As designers, we love to focus on the finished product, taking fabulous photos of the built “stuff” we claim to spend all of our time bringing to life. But the end result is such a small, short part of the process. If you were to break down how a successful designer actually spends his or her time, five percent of the job is determining the problem you’re trying to solve – and it’s rarely what might be presented to you. The next 10 percent is actually solving that problem in the best possible way. But by far the most important, overlooked, and often exhausting part of the job, is getting that design realized. So 85 percent of your time is spent selling very abstract ideas to those who can get those ideas actualized – getting buy-in, and alignment, and building excitement over concepts that don’t yet exist in the real world. This is not a skillset that comes naturally to most designers, or one that is taught in school. That’s the part you need to work on, day in and day out, in order to be successful; a great idea that lives and dies in your head is worthless.


Sarah Amundsen
Senior Director Store Design
Target

Sarah leads, creates and implements store plan layouts and displays that improve Target’s brand equity position by highlighting value, differentiation and innovation. Her team proactively leads and supports design efforts related to new and existing prototypes, store formats, remodel strategies and the overall in-store experience. Sarah and her team deliver hundreds of new store feasibility studies, remodel and interior design projects that utilize more than $1.5 billion of capital expenditures every year (with expected merchant sales increases of multiple billions). Most recently, Sarah led and influenced the design of Target’s NextGen store model, helping to reinvent the big-box store design along with Target’s interiors and merchandise layouts. Working with the visual merchandising teams, Sarah and her team helped to develop new merchandise displays across all categories. This major initiative continues to inform Target’s aggressive store remodel program.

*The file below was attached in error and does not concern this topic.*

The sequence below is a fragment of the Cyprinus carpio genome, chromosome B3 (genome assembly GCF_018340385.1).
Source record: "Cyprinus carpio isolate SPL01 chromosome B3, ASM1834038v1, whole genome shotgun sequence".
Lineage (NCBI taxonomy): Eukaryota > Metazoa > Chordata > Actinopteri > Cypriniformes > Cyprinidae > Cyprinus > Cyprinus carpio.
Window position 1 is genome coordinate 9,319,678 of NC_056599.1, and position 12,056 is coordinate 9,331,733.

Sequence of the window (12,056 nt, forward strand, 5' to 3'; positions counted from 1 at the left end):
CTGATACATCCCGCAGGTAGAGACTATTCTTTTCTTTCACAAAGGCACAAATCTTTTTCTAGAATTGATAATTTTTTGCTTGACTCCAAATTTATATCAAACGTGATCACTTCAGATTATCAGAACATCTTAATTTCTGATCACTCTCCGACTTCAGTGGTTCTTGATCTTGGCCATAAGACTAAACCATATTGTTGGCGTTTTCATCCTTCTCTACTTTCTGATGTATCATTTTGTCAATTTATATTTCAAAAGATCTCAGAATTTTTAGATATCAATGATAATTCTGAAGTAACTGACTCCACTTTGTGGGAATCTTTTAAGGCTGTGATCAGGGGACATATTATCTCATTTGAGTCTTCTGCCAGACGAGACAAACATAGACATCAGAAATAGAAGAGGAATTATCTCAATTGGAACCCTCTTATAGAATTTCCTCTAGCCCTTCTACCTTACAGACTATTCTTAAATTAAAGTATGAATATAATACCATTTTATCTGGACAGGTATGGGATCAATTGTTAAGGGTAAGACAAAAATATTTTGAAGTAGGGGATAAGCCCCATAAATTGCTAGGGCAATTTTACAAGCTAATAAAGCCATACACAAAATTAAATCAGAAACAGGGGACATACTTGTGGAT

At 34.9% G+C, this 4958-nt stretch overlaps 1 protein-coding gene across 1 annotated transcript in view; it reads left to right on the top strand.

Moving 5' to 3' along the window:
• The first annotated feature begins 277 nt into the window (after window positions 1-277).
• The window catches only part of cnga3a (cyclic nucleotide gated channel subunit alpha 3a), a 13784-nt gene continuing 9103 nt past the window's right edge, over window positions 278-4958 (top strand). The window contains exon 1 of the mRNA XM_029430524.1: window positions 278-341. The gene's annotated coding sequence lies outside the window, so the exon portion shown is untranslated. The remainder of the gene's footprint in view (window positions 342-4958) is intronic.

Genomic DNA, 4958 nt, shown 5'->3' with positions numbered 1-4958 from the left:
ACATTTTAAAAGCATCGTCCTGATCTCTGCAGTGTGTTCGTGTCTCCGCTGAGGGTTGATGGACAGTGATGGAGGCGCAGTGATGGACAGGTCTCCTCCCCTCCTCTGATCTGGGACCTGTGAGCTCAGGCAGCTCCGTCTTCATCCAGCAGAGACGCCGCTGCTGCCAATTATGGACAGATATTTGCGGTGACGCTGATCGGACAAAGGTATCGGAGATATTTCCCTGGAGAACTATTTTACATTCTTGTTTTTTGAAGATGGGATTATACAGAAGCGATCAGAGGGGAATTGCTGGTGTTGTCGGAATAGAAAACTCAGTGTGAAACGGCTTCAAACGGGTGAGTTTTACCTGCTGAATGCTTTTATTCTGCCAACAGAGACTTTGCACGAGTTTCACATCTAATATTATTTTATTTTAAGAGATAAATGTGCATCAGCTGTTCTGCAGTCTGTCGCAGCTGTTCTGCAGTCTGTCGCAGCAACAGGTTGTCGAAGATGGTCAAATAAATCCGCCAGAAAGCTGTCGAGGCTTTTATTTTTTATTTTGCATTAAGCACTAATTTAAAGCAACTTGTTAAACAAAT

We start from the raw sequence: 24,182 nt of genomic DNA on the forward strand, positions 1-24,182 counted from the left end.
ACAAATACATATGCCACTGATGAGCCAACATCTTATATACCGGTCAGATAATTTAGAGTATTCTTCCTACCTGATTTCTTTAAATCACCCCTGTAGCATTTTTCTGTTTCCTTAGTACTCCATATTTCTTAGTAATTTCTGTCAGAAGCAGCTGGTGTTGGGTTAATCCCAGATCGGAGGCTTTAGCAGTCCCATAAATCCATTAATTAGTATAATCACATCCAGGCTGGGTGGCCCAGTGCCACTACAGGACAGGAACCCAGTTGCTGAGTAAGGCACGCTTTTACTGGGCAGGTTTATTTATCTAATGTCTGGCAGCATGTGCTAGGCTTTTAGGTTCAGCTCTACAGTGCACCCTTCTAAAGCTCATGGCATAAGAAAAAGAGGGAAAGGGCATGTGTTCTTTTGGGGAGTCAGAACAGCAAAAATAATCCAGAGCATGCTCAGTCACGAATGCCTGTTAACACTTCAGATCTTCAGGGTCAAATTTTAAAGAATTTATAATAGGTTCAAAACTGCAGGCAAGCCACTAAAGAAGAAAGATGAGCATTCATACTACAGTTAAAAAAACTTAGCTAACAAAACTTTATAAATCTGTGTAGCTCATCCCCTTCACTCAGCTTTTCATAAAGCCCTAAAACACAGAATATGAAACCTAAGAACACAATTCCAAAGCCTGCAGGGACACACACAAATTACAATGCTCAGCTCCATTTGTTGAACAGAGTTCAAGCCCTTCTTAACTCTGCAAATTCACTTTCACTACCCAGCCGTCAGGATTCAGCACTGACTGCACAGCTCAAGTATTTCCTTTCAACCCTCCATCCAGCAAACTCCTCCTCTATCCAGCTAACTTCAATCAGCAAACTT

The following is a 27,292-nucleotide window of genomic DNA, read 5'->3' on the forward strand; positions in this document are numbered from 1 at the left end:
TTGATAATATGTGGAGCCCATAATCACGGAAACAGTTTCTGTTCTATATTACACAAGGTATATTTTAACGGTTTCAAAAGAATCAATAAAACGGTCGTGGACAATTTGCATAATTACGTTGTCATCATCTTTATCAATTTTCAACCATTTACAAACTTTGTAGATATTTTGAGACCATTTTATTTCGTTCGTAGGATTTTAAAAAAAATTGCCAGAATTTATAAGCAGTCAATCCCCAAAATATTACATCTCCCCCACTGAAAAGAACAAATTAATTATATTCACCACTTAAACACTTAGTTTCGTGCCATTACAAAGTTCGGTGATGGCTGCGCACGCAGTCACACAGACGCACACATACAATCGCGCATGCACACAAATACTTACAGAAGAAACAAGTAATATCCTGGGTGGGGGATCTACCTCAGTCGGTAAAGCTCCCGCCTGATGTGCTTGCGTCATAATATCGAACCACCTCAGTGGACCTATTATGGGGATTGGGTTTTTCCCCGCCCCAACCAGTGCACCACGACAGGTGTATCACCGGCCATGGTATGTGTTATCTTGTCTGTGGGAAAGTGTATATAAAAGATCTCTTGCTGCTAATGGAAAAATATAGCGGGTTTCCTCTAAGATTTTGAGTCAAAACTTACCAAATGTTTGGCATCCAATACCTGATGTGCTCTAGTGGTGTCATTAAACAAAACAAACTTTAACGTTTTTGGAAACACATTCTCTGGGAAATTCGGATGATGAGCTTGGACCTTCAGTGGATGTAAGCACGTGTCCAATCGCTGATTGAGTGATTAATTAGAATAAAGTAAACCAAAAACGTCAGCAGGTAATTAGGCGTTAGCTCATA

What excites and motivates you every day working in retail design?
Retail is constantly changing in new, and often, unexpected ways. I relish in defining what these conditions mean for brands and the experiences they create. Leveraging design as a differentiator means encompassing the aptitude to exercise brutal honesty and present ideas that challenge the norm – no matter the level – for the greater good of the team, business and brand.

Is there a school of thought or design philosophy you subscribe to?
Studying the customer, your business and the business of others while seeking to understand the challengess dictate the backbone of solid design programming. Drawing conclusions from what is learned, coupled with great imagination, contribute to building experiential solutions that inspire.


Photography: Kevin Weber, Baltimore

What do you like the most about your job?
Investing in the development and growth of others is the passion I find the most challenging and rewarding. Each team member brings a different strength, and it’s my role to discover and activate what makes people awesome. I lead with the belief that one cannot “empower” people, but instead, remind them they walked in the door with innate talent. My responsibility is to create the conditions for them to exercise it.